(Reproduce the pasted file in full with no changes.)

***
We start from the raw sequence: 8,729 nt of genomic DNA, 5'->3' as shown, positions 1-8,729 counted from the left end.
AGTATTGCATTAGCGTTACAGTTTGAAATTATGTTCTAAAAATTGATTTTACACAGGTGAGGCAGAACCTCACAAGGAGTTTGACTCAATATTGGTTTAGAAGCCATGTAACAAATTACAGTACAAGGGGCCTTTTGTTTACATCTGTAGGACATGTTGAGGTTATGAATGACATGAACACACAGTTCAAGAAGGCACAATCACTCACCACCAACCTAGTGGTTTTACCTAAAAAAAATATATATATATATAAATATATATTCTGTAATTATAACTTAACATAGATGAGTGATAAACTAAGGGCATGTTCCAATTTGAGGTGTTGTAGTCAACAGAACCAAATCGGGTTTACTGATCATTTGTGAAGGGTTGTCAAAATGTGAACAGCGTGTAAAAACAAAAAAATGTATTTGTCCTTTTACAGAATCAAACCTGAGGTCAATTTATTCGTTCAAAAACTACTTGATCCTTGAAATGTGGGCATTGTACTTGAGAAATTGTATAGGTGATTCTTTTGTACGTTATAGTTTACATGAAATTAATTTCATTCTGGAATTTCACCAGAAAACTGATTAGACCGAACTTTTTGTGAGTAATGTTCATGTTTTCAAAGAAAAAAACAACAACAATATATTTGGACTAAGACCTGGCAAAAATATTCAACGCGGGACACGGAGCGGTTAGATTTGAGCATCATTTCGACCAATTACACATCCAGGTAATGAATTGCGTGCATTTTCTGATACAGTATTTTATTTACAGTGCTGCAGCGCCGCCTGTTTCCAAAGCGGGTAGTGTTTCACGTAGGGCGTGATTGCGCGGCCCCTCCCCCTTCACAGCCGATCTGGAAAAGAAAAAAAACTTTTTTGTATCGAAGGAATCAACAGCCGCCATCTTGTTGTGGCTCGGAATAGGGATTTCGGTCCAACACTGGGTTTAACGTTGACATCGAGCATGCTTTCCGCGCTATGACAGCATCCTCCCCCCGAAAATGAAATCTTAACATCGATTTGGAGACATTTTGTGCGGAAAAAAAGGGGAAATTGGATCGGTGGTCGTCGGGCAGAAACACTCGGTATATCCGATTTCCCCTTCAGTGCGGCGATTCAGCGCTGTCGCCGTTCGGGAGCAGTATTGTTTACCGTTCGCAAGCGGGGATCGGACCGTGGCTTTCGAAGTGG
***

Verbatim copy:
We start from the raw sequence: 8,729 nt of genomic DNA, 5'->3' as shown, positions 1-8,729 counted from the left end.
AGTATTGCATTAGCGTTACAGTTTGAAATTATGTTCTAAAAATTGATTTTACACAGGTGAGGCAGAACCTCACAAGGAGTTTGACTCAATATTGGTTTAGAAGCCATGTAACAAATTACAGTACAAGGGGCCTTTTGTTTACATCTGTAGGACATGTTGAGGTTATGAATGACATGAACACACAGTTCAAGAAGGCACAATCACTCACCACCAACCTAGTGGTTTTACCTAAAAAAAATATATATATATATAAATATATATTCTGTAATTATAACTTAACATAGATGAGTGATAAACTAAGGGCATGTTCCAATTTGAGGTGTTGTAGTCAACAGAACCAAATCGGGTTTACTGATCATTTGTGAAGGGTTGTCAAAATGTGAACAGCGTGTAAAAACAAAAAAATGTATTTGTCCTTTTACAGAATCAAACCTGAGGTCAATTTATTCGTTCAAAAACTACTTGATCCTTGAAATGTGGGCATTGTACTTGAGAAATTGTATAGGTGATTCTTTTGTACGTTATAGTTTACATGAAATTAATTTCATTCTGGAATTTCACCAGAAAACTGATTAGACCGAACTTTTTGTGAGTAATGTTCATGTTTTCAAAGAAAAAAACAACAACAATATATTTGGACTAAGACCTGGCAAAAATATTCAACGCGGGACACGGAGCGGTTAGATTTGAGCATCATTTCGACCAATTACACATCCAGGTAATGAATTGCGTGCATTTTCTGATACAGTATTTTATTTACAGTGCTGCAGCGCCGCCTGTTTCCAAAGCGGGTAGTGTTTCACGTAGGGCGTGATTGCGCGGCCCCTCCCCCTTCACAGCCGATCTGGAAAAGAAAAAAAACTTTTTTGTATCGAAGGAATCAACAGCCGCCATCTTGTTGTGGCTCGGAATAGGGATTTCGGTCCAACACTGGGTTTAACGTTGACATCGAGCATGCTTTCCGCGCTATGACAGCATCCTCCCCCCGAAAATGAAATCTTAACATCGATTTGGAGACATTTTGTGCGGAAAAAAAGGGGAAATTGGATCGGTGGTCGTCGGGCAGAAACACTCGGTATATCCGATTTCCCCTTCAGTGCGGCGATTCAGCGCTGTCGCCGTTCGGGAGCAGTATTGTTTACCGTTCGCAAGCGGGGATCGGACCGTGGCTTTCGAAGTGG